Suddenly, after decades of living in the U.S. with legal work permits, working and raising families, Black Mauritanians under Orders of Supervision were being arrested at regular ICE check-in meetings, thrown into subpar county jails, and deported – often in shackles, on lengthy and expensive charter flights. 

In an opinion piece titled, “ICE is sending Mauritanians back to modern-day slavery,” the Washington Post editorial board wrote: “Many of them left under threat of violence from the authorities. Heedless of that, and the grim fate that awaits them if they return, ICE is arresting and deporting them anyway. That is unconscionable.”

For four years, the Trump Administration has shown that the priority of deportation “trumps” all, even during a global pandemic and the U.S. government shutdown.

Writing about a $148,000 charter flight to Mauritania while federal employees were forced to work without pay during the shutdown in 2019, The Atlantic wrote

“It doesn’t take a bleeding-heart liberal to see the immorality of ICE’s focus on the Mauritanians. In a very different context, members of the right-wing Freedom Caucus in the House have enumerated the despicable qualities of the Mauritanian government. They urged the IMF to stop funding the Mauritanian government, which the conservatives accused of having a ‘heinous human rights record.’ Even the Trump Administration acknowledged this. Last November, it rewrote its trade agreement with Mauritania to punish the country for its continued practice of slavery. To return the Black Mauritanians to their native land is to place them in the arms of a government that has tortured and imprisoned its citizens for the color of their skin.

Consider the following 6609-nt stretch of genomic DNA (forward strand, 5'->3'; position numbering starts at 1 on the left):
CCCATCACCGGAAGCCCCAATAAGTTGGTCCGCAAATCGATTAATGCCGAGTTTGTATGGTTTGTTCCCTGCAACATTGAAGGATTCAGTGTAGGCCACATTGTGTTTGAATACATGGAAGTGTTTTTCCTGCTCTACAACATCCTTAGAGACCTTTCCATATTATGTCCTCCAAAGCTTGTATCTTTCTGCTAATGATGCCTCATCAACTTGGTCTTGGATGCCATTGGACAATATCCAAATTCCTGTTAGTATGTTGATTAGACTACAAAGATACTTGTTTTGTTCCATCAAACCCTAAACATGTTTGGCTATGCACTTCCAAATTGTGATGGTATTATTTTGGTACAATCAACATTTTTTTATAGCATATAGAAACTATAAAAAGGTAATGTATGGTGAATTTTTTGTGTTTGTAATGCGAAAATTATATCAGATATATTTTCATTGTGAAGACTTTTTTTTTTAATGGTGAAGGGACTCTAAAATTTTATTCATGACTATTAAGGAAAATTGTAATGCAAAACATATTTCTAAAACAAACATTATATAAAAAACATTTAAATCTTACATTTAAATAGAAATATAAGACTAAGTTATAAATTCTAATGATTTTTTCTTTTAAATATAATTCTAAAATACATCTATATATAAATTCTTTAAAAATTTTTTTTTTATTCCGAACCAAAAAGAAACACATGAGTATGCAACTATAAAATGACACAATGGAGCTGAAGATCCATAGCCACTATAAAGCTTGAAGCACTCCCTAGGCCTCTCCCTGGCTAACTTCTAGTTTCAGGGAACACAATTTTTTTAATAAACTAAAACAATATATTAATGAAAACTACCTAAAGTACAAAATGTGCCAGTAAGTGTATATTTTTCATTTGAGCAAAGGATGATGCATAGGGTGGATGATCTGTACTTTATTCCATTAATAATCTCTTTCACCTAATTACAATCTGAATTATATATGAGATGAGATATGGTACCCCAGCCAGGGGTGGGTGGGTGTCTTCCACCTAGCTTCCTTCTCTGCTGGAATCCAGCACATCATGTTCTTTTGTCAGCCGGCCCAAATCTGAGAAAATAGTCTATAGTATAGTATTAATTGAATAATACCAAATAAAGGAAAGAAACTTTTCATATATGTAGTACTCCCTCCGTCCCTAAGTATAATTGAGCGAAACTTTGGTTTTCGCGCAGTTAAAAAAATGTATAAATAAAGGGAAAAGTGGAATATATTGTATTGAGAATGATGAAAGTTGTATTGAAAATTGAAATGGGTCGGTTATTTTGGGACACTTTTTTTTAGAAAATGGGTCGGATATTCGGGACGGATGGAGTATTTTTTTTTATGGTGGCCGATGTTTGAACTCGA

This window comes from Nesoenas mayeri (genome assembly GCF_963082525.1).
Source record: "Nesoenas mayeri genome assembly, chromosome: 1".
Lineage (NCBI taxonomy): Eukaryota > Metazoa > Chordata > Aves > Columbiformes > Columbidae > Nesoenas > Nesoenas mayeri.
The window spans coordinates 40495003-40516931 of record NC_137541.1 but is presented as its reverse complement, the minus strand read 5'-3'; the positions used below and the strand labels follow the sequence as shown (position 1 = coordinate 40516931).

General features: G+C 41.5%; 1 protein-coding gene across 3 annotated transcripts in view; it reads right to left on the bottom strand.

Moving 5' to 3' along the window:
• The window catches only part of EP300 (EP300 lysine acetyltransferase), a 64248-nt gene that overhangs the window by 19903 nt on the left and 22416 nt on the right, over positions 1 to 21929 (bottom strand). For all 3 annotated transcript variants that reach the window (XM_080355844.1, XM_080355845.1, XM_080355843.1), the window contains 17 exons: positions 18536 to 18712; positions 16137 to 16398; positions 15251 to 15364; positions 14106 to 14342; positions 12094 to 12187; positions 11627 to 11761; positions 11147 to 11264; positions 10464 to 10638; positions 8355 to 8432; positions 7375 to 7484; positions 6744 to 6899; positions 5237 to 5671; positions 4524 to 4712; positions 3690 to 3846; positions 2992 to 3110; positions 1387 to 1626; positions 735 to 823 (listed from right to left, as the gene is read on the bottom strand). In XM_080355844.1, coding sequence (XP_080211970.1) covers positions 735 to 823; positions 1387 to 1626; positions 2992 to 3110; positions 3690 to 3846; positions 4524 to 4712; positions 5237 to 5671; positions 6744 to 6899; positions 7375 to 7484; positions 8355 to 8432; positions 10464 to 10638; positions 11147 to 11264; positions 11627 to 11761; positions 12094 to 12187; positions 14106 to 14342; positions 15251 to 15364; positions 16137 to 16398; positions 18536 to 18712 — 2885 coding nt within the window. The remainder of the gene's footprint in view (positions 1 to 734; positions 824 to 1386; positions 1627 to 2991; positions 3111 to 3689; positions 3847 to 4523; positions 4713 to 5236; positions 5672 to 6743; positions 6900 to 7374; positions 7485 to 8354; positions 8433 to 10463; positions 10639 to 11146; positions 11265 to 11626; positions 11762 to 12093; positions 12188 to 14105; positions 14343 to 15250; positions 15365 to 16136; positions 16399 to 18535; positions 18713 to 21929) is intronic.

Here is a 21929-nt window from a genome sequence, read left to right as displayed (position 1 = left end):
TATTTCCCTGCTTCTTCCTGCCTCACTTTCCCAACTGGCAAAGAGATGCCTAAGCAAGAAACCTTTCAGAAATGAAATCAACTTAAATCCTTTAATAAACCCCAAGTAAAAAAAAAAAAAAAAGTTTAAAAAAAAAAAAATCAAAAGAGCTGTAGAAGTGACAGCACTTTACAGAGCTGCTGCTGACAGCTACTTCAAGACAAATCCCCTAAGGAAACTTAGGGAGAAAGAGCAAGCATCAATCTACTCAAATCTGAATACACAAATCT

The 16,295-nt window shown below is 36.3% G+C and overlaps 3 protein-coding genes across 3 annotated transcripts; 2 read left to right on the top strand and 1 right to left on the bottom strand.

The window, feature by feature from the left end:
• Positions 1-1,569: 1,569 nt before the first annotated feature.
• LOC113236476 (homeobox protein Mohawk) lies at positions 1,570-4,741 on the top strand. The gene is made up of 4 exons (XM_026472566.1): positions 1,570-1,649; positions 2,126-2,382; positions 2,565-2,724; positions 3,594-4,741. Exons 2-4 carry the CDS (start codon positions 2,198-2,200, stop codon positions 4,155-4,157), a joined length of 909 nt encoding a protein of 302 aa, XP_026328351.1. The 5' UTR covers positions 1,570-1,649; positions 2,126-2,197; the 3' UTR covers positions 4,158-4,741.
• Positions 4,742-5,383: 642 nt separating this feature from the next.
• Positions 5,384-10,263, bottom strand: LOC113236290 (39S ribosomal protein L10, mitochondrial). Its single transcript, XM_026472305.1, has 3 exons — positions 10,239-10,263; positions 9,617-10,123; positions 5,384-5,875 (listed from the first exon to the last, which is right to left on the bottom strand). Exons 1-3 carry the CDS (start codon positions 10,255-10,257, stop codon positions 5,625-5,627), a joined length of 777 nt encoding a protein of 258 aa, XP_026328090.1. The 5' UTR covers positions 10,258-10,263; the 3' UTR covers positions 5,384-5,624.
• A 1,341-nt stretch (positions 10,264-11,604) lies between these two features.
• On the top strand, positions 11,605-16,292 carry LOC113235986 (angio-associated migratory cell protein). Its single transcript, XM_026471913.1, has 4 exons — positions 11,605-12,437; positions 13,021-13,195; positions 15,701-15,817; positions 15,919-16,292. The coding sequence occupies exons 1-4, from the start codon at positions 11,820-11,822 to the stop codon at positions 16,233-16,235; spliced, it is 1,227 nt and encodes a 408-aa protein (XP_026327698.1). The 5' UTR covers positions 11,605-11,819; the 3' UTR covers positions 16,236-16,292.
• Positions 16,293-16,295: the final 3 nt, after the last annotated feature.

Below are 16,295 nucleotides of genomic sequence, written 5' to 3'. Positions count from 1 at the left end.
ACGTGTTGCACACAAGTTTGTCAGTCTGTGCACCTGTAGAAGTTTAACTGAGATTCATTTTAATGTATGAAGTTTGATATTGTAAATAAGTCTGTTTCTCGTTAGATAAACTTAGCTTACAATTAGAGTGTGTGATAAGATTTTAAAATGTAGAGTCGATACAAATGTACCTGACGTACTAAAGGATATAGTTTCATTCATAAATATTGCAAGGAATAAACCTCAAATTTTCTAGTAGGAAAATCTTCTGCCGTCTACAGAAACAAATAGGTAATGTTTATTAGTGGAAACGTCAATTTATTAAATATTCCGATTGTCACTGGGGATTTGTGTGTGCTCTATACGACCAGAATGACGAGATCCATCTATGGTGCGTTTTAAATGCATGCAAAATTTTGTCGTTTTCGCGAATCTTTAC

Despite this, and in full view of all the dangers ongoing Mauritania, the Trump Administration continued to deport Black Mauritanians and even fabricated “progress” on human rights in Mauritania in a 2019 State Department report.

In a statement regarding this, MNHRUS explained: “In the year 2019 Mauritania made very little progress, if any, toward ensuring and preserving human rights for all Mauritanians. In 2019 Mauritanians witnessed one of the most contested, non-transparent elections in Mauritanian history. After the 2019 elections, opposition leaders and prominent journalists were kidnapped – taken from their homes and arrested by the state police – and their families did not know of their whereabouts for days on end. Further, to stop demonstrations after the election, the Mauritanian authorities detained, without charge, dozens of opposition activists. Later they released most but sentenced many to prison terms. Most arrested activists were beaten and tortured in the most horrible ways.” 

Says Lynne Tramonte, director of the Ohio ImmigrantAlliance: “Over the past four years I have had the great honor of getting to know many Ohioans from Mauritania. Sadly, our relationships began in the darkest hours – their months in detention and fighting deportation. Many endured abusive treatment at the hands of racist correctional officers, attacks on their Islamic faith, separation from loved ones, loss of income, physically-excruciating deportations, and then arrest or exile yet again. Words cannot describe the cruelty involved in sending one last plane to this nation that denies Black people basic human rights, the day after MLK Day and one day before Joe Biden and Kamala Harris take office. This last deportation flight only expands the need for the next administration to reunite families and allow deported people to return to their homes in the US.” 

Read about policy changes the Biden-Harris Administration can make to return individuals who were deported here

Watch Episode 6 of Netflix’s “Living Undocumented,” featuring an Ohio family from Mauritania, here.

Follow the Mauritanian Network for Human Rights in US on Facebook and Twitter @MauritanianFor

Follow the Haitian Bridge Alliance on Facebook and Twitter @HaitianBridge

Follow the Ohio Immigrant Alliance on Facebook and Twitter @tramontela